The opposite of a controlling micromanager is the phantom manager. A phantom manager is hands-off, generally disengaged, and rarely available. Phantom managers provide minimal attention, information, or support. They provide little encouragement or recognition. They are largely absent leaving you feeling like you don’t have a manager at all. Have you ever worked for a phantom manager. Or had a phantom friend, child, spouse, parent, or neighbor? You invite them to events, but they rarely join you.
Some might say “yes” and “I was happy to be left alone.” Especially introverts might say “It was great not having to do so much talking and socializing.” But is working for, living with, or being an acquaintance of someone who is physically or mentally absent really a benefit? Does the upside of getting to do what you want with few restrictions outweigh the downside of being alone?
While independence is a strong desire for most people, it has downsides. In the workplace, you miss out on collaboration, learning, exhortation, encouragement, and accountability. You miss out on the help and advocacy that engaged bosses can provide. Yes, you get more independence to do what you want, but you also get to deal with problems, a lack of resources, and job stress on your own. You miss out on opportunities to share ideas, pursue new responsibilities, and advance in your career.
At home, independence has perhaps more downsides. You miss out on deep and satisfying relationships. You miss out on shared experiences and doing life with others. You miss out on opportunities to help and receive help from others. You get to watch whatever movies you want, go to whatever sporting events you want, and play whatever games you want, but you do it alone.
Of course having time to yourself, both at work and home, has many benefits. You can’t always be in meetings. You won’t get any of your work done. Neither can you always be with family and friends. You wouldn’t get things done at home nor have time for yourself. As with most things in life, having a balance of independence and dependence is ideal. Having time to yourself as well as time with others are both important. In terms of work, having a balance of empowerment and support is ideal.
Great leaders, parents, friends, spouses, and children are available to the people they care about. They accept responsibility for the people in their care. They take seriously their commitments to lead and care for those who depend on them. They make those in their circle of influence a top priority. When physically present, they are engaged. They give their full attention. They listen and show empathy. They ask questions and provide assistance as appropriate.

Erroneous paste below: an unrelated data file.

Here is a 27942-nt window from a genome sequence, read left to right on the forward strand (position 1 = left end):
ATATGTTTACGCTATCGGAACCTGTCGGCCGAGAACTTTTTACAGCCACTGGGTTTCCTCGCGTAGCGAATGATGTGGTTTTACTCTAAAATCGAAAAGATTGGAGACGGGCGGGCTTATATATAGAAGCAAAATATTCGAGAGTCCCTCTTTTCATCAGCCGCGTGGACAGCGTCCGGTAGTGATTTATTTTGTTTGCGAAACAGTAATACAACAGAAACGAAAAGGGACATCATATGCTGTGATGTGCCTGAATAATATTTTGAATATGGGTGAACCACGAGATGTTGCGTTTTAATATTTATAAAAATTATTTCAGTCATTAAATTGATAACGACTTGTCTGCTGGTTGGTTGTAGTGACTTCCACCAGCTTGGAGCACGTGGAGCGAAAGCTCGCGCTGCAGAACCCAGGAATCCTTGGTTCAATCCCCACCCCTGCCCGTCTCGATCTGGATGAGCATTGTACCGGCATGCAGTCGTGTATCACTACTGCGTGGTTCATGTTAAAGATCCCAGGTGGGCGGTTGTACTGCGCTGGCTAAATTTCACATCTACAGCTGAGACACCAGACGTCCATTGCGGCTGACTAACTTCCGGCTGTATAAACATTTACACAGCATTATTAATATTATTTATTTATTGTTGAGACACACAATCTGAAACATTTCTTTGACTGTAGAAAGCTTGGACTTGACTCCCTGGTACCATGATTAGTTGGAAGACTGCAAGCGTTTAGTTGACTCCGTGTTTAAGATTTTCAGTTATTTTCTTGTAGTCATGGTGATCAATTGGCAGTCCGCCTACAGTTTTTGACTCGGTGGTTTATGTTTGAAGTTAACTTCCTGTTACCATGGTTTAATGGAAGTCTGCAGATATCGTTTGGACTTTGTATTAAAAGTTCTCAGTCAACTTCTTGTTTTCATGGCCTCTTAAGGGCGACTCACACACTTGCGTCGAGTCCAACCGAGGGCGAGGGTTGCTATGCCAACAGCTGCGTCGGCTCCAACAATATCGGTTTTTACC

If your boss, family, or friends are disengaged and unavailable, you know it. You know you are missing out. You feel it too. You feel neglected if not rejected.
Here are a few ideas to consider when dealing with a phantom manager or person in your life:
- Assess yourself – Before criticizing others, check yourself first. Consider your expectations and own behaviors. Are you expecting too much from them? Are you expecting them to be available more than is reasonable? Or might your attitude or behavior be causing them to back off? Are you doing or saying anything that might be a turn off for them? If so, give attention to your shortcomings before their lack of availability.
- Assess them – Consider what might be going on with the people you want more time with. Consider what they are dealing with. What about their workload, responsibilities, and circumstances? Is it reasonable to expect them to be as available to you as you would like? Could it be that their lack of availability has little to do with you or a lack of desire on their part? If it’s more due to their lack of time or own issues, give them your support and understanding.
- Talk candidly – Have a candid but sincere conversation with them about what you are experiencing. Let them know you would like more of their time, but want to respect their needs too. Show understanding of their circumstances and needs, but talk about your needs too. Give examples of when you needed their help, support, attention, encouragement, or whatever they didn’t provide. Ask for their perspective. Seek to uncover any underlying issues that may be preventing more engagement.
- Find agreement – After sharing needs, showing empathy, and understanding each other, agree to what extent you will address any issues and satisfy each other’s needs. Brainstorm options to staying more connected. Find solutions that accommodate both people’s needs as much as possible. Maybe video calls can be an alternative to face-to-face visits. Or longer visits. Or shorter but more frequent visits. Or text, email, chat, videos, or social media might be better leveraged.
Every situation is different, especially when it comes to people and relationships. There is no one-size-fits-all solution. But hopefully some self-reflection and honest communication will help move the phantoms you want more time with back into your work and home life.
Article by Mike Hawkins, award-winning author of Activating Your Ambition: A Guide to Coaching the Best Out of Yourself and Others (www.ActivatingYourAmbition.com), author of the SCOPE of Leadership six-book series on coaching leaders to lead as coaches (www.ScopeOfLeadership.com), and president of Alpine Link Corp (www.AlpineLink.com), a boutique consulting firm specializing in leadership development and sales performance improvement. For other articles on reaching your peak potential, visit: www.alpinelink.com/blog